Roar's Pallavi Dean Uses Color Psychology to Define Work Spaces at Edelman's Dubai Offices

PROJECT NAME Edelman, Dubai, United Arab Emirates
LOCATION Dubai
FIRM Roar
SQ. FT. 11,000 SQF

“It sends a message about the powerhouse that is our DNA,” Pallavi Dean proclaims. She is referring to her firm’s name, which recently changed from Pallavi Dean Interiors to Roar. It’s that energy that has fueled 117 projects across eight countries since the studio’s founding in 2013. User experience has been key to the 37-year-old’s success. “We’re not designing to impress other designers,” she continues, “but for the people who’ll use the space.” Before even starting schematics, her team goes through a thorough interview and observation process to grasp a client’s needs, which then informs the design narrative.

Glass panels framed in powder-coated metal front the office’s small meeting rooms. Photography by Priyanka Vohra Anand.

Such was the case for the Dubai office of Edelman, a global public relations firm. While the 11,000-square-foot floor plan is open to encourage collaboration, Roar created a concept of “cultural villages” to serve a range of functions, inserting phone booths and small meeting rooms for quiet, heads-down work. There are playful environments for the millennial employees, and more refined spaces for senior managers and important clients. The workplace is further delineated by color: The royal blue of Edelman’s logo defines reception, IT is marked by a calming green, the creative team by an energizing yellow.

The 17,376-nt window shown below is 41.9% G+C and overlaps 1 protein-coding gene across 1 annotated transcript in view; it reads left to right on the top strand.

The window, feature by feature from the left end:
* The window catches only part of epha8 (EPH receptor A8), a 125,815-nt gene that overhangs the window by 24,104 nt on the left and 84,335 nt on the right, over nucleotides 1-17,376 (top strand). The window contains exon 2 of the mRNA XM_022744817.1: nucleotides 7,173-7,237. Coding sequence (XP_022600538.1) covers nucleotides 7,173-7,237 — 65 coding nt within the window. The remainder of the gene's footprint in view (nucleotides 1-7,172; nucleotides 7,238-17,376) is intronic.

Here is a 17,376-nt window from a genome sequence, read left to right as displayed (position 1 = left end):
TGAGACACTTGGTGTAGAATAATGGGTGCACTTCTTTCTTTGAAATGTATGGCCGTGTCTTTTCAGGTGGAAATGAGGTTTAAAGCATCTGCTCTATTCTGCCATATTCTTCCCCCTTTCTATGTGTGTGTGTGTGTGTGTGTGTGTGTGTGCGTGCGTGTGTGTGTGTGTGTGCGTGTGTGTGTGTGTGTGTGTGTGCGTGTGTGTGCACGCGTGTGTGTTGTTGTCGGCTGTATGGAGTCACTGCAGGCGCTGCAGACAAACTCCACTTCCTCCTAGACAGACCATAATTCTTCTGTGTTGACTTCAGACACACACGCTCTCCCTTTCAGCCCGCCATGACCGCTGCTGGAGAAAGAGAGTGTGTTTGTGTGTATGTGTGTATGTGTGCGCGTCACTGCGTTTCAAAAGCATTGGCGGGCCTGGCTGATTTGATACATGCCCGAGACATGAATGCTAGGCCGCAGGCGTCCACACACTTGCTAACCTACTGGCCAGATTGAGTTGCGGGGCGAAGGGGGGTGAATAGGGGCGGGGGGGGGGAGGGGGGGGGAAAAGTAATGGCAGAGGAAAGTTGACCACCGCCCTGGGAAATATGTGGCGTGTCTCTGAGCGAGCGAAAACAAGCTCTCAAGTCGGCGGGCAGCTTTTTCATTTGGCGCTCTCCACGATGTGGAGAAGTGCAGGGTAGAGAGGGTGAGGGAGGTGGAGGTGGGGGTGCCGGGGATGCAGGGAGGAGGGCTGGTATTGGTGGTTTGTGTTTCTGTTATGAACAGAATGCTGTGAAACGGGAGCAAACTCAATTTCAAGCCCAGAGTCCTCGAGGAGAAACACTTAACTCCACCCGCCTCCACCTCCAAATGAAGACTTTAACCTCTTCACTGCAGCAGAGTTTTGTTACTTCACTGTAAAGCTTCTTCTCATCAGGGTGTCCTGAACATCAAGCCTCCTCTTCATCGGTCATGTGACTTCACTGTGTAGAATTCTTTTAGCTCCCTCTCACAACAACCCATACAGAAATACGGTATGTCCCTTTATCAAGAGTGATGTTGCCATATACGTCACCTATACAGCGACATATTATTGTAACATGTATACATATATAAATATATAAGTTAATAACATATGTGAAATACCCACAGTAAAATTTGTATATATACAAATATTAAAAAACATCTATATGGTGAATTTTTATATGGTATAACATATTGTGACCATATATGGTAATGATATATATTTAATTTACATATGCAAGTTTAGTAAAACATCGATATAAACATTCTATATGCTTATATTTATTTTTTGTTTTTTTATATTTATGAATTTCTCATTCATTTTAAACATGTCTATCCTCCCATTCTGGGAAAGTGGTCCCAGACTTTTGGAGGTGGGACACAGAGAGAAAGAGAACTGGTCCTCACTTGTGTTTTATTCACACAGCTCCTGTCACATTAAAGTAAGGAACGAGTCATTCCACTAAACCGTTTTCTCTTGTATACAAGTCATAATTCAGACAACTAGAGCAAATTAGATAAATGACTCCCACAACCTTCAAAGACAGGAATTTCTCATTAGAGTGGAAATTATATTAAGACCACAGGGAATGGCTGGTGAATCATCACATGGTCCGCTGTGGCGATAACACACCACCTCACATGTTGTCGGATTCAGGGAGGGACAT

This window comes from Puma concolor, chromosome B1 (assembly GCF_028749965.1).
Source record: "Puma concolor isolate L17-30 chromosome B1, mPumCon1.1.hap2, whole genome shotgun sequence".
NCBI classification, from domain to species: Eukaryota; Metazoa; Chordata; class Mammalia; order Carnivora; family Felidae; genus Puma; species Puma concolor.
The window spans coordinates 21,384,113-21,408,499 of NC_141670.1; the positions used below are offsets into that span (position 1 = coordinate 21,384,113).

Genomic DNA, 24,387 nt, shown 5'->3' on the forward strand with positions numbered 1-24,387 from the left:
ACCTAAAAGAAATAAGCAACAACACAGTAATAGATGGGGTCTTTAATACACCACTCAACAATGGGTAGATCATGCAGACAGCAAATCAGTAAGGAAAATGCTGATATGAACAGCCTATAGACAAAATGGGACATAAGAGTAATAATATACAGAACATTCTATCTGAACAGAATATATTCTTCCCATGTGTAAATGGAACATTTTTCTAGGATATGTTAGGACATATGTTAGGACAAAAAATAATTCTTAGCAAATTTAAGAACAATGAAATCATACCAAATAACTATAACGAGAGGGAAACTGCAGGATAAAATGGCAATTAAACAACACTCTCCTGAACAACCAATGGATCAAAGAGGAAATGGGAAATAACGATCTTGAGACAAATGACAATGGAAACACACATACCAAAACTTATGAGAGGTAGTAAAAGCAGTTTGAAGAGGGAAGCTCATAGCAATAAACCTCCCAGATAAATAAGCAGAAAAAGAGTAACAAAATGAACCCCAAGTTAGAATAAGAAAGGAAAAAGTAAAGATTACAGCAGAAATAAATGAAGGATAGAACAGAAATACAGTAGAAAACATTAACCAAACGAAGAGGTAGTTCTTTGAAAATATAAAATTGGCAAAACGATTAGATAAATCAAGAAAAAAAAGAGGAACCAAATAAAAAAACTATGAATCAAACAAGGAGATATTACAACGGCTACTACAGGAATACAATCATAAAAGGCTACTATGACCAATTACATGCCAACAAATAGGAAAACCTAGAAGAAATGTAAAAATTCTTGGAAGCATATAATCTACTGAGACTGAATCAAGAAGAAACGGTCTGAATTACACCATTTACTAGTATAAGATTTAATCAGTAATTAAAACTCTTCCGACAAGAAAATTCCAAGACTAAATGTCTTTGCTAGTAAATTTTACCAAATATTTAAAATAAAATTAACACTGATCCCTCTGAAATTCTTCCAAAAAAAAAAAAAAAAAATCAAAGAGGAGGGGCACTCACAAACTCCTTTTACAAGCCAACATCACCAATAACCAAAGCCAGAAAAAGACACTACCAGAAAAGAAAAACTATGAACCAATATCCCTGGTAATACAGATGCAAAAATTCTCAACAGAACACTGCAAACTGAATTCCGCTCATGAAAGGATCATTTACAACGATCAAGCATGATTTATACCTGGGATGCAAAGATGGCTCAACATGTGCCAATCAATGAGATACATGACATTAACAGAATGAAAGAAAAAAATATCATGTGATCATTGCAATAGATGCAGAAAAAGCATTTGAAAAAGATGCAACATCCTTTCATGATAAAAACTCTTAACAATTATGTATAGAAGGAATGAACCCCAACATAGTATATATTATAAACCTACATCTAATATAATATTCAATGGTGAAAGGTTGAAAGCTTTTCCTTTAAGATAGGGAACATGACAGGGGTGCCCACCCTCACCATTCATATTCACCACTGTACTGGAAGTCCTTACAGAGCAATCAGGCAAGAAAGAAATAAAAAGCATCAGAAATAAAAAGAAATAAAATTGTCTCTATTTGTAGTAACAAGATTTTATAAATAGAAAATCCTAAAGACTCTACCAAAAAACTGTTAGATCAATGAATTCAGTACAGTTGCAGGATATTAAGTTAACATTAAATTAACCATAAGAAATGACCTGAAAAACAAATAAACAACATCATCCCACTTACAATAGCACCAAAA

Color psychology informed the palette defining each team’s work area, indicated by suspended panels of lacquered MDF. Photography by Priyanka Vohra Anand.

The reaction has been overwhelmingly positive, and even brought teams together in unexpected ways. “It turns out,” Dean says, “the suits love the colorful and the creatives the more sedate.”

A Ronan & Erwan Bouroullec sofa stands beneath reception’s dome ceiling, which references the region’s Islamic architecture. Photography by Priyanka Vohra Anand.
Oak-veneered bleacher seating furnishes the lounge. Photography by Priyanka Vohra Anand.

Share
Tweet
Email
Pin